Jaundice impacts more than half of term and late preterm newborns in the first week of life. Although in most cases, jaundice is benign, the consequences of severe hyperbilirubinemia are debilitating; thus, identification of newborns likely to exceed bilirubin treatment thresholds is needed. The American Academy of Pediatrics (AAP) recommends stratification of predischarge total serum bilirubin (TSB) levels by using the Bhutani Nomogram to help determine the appropriate timing of newborn follow-up. A separate nomogram is then used to determine if an infant meets criteria for phototherapy.1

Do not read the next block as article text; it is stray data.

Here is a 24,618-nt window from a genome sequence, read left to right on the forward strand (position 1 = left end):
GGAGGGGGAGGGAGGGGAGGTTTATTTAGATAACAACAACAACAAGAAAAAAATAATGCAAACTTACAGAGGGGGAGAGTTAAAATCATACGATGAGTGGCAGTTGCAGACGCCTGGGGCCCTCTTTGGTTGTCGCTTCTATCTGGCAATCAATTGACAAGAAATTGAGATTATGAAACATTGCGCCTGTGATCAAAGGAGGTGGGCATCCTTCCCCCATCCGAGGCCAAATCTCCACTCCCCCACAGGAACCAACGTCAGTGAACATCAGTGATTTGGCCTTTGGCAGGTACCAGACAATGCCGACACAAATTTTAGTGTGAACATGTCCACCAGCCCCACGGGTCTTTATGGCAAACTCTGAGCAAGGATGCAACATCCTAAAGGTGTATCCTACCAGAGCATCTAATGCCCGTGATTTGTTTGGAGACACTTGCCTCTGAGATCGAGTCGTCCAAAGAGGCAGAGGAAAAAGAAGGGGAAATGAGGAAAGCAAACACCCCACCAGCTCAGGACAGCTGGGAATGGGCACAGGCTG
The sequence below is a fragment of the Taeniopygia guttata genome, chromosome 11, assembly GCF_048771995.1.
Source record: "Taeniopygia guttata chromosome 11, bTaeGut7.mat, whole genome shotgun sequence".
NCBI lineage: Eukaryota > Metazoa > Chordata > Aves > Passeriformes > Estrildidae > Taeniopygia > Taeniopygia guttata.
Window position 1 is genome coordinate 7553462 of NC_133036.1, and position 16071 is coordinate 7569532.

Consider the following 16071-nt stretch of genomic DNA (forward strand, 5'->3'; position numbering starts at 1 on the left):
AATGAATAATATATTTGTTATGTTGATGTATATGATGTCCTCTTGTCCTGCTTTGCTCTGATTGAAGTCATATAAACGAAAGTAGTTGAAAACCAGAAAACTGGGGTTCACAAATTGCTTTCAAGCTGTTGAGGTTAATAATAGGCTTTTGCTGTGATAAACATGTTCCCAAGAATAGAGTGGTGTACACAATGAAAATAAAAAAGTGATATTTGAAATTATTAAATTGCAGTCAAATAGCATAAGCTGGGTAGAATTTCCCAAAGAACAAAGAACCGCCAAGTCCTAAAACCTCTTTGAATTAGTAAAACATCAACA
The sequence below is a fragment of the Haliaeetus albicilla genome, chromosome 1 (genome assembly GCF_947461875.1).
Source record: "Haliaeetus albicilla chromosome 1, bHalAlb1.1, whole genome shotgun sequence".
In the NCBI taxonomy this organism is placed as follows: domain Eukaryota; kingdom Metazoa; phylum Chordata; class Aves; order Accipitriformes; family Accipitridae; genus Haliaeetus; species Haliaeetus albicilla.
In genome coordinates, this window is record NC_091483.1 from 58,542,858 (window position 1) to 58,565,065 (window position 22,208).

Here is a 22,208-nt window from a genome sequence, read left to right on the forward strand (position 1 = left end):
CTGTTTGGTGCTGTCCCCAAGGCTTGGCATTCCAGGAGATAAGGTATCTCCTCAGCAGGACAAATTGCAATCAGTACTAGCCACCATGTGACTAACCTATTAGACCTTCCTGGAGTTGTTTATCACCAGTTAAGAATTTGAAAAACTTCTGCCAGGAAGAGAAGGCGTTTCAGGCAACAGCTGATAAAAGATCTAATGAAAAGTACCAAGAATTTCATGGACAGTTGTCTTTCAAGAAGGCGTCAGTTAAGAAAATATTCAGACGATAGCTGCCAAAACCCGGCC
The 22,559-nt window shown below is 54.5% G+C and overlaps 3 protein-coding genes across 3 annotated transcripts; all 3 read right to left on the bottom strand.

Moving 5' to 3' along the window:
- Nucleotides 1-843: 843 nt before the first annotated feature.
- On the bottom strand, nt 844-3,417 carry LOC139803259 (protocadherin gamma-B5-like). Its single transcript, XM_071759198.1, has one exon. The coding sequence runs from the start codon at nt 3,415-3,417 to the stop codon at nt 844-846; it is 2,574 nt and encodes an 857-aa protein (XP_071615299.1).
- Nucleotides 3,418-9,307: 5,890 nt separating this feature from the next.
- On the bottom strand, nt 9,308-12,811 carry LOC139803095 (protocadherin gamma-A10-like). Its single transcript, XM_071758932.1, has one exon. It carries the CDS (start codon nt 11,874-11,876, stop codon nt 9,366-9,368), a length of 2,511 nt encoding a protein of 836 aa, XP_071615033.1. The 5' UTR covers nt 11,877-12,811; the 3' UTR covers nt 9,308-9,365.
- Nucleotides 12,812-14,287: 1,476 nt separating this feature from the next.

Kuzniewicz et al2 aim to simplify the process and more precisely determine when a newborn requires outpatient follow-up for jaundice with a simple equation. Starting with a retrospective cohort study of a diverse sample of 148 162 newborns born at ≥35 weeks’ gestation at 11 Kaiser Permanente Northern California facilities from 2012 to 2017, the researchers identified newborns whose TSB measurements did not exceed phototherapy levels and did not receive phototherapy during the birth hospitalization. Using the newborn’s last TSB value before hospital discharge (predischarge TSB), the authors calculated the difference between the predischarge total serum bilirubin and the corresponding American Academy of Pediatrics phototherapy threshold (in milligrams/deciliter) (Δ-TSB). Newborns who required phototherapy after discharge were identified. The authors compared the ability of the Δ-TSB model to predict postdischarge TSB above phototherapy thresholds to the Bhutani Nomogram. Examining additional variables, they also compared a more complicated Δ-TSB-Plus model. Although all 3 models performed well for those at highest and lowest risk of subsequent severe hyperbilirubinemia, both Δ-TSB and Δ-TSB-Plus models differentiated newborns in the intermediate zones better than the Bhutani Nomogram. Forty-four percent of newborns in Bhutani’s high-intermediate risk zone (who would have follow-up recommended within 48 hours) had a Δ-TSB between −4 and −5 mg/dL. In these newborns, the risk of ever having a subsequent TSB measurement greater than the AAP threshold was only 1.6%, suggesting follow-up within 48 hours might not be indicated.